Archive for Friday, April 2, 2010

Proposed ninth-grade shift draws range of responses

April 2, 2010


Lawrence school board members heard a mix of support, questions and concerns from parents Thursday about moving ninth-graders into the district’s two high schools.

“My wife and I both were in a four-grade high school, and we feel it’s a good thing,” said Shawn Brockway, a parent of two students in the Lawrence district. “Freshmen should be in high school with the high schoolers.”

Board discusses moving 9th graders to high school

A discussion to make Lawrence high schools four years received mixed input from the community. Enlarge video

Chief Academic Officer Kim Bodensteiner said administrators believe the district has enough space at the district’s two high schools to move ninth-graders up. She says research also indicates an earlier high school start leads to a lower dropout rate.

But Sam Rabiola, a ninth-grade parent, said he has concerns about the district having enough room for four grades each at Lawrence and Free State high schools. Rabiola taught at the crowded LHS before the district opened Free State in 1997 to free up space.

“Literally, you were cheek-to-jowl surrounded by people, and not everyone can do well in that environment,” said Rabiola, a Free State English teacher who came to the forum as a parent and not to represent the school’s staff.

He said the district would need to do something with expanding space at the high schools for four grades because it closed the alternative high school years ago and that schools today need more classroom space, like for special education.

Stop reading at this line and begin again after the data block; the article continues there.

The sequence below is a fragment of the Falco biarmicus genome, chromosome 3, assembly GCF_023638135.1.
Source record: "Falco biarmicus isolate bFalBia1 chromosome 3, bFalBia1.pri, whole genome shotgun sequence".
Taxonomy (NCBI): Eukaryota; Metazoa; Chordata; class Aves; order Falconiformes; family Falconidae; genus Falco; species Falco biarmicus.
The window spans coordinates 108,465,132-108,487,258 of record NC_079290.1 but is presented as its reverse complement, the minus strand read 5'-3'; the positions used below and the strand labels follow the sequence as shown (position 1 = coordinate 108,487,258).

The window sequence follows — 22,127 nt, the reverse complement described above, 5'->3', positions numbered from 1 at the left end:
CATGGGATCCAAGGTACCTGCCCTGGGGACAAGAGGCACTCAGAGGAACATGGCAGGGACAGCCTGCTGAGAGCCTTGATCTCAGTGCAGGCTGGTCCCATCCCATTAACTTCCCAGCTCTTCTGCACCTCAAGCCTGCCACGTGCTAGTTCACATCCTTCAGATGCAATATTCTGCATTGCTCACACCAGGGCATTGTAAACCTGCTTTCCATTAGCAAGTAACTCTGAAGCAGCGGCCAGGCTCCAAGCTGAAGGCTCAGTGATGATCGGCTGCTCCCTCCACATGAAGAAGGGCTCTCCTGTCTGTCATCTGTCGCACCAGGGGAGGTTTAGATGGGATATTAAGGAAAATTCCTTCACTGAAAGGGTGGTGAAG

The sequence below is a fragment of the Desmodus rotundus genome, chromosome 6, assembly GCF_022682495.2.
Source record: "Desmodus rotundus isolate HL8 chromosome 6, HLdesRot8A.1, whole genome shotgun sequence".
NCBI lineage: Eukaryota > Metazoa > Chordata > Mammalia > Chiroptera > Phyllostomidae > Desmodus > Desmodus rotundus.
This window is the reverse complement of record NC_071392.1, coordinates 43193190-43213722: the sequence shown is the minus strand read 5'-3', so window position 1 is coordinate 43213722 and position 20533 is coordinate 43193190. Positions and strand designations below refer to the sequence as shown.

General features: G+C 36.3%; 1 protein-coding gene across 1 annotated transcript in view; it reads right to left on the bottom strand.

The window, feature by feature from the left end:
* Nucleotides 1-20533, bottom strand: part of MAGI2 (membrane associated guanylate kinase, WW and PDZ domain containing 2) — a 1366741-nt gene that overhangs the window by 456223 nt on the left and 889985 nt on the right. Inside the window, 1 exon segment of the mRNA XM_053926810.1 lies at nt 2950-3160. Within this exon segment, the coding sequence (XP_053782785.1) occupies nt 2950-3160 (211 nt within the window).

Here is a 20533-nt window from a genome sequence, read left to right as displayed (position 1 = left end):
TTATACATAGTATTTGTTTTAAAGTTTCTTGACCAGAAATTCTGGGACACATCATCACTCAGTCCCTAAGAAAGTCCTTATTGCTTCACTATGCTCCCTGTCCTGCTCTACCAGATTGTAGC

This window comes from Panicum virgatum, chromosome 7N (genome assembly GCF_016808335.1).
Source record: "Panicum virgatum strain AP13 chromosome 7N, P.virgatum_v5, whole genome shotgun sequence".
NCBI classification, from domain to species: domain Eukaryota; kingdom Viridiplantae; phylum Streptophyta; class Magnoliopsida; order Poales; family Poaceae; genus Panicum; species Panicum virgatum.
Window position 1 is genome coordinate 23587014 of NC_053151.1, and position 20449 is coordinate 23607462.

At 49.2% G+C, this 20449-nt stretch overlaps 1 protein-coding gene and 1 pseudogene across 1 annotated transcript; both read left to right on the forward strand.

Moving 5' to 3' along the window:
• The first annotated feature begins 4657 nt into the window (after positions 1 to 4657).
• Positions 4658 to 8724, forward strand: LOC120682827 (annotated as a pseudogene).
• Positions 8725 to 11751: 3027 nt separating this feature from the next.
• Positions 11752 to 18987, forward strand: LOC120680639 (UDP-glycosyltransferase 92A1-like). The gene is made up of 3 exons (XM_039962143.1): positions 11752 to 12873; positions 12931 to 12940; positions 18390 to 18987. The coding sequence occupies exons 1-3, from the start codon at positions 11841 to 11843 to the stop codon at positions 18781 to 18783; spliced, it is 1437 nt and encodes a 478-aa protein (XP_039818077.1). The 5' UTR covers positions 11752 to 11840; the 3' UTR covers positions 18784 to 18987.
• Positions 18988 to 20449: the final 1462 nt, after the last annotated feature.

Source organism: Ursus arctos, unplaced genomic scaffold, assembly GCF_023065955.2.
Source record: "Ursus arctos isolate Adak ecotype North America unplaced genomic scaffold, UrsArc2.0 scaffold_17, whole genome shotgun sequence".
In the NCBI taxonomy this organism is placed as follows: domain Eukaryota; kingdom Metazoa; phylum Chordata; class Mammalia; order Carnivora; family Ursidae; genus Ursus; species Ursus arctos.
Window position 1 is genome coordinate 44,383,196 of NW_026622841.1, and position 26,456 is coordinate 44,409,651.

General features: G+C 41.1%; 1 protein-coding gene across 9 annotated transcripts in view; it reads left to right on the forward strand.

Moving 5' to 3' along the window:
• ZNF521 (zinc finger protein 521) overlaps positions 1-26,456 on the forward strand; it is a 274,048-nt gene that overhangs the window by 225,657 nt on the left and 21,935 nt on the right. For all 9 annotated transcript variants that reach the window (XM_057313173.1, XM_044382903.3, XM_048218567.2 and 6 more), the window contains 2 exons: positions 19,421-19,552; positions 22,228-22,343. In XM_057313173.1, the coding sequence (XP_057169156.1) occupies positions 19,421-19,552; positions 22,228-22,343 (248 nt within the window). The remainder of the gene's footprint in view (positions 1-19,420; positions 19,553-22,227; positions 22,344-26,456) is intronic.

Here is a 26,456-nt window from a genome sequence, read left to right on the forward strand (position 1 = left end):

“There are more demands for space that help all students be successful,” Rabiola said.

About 25 parents and members of the public attended the meeting at Free State High School. They met in small groups with board members and administrators and discussed different topics about the shift. Board members are considering the change for the 2011-2012 school year.

Board President Scott Morgan said participants in the discussion seemed to be open to move but also supportive of the district’s current setup.

“They were concerned about losing what we have, but they were also excited about the opportunities we are opening up,” Morgan said.

A second ninth-grade forum will be from 7 p.m. to 8:30 p.m. Tuesday at Lawrence High School, 1901 La. The district plans to soon offer four more forums in coming weeks at the four junior high schools about the possibility of moving sixth-graders into middle schools with seventh- and eighth-graders.


cato_the_elder 8 years, 2 months ago

Both the Board and the public should listen to Sam Rabiola. USD 497 cannot do this effectively without building a third high school. We simply can't afford to do that, especially in these times. If ninth graders remain where they are, we won't need a third high school for twenty years or more.

Stephen Roberts 8 years, 2 months ago

Do we have classrooms that are not being used???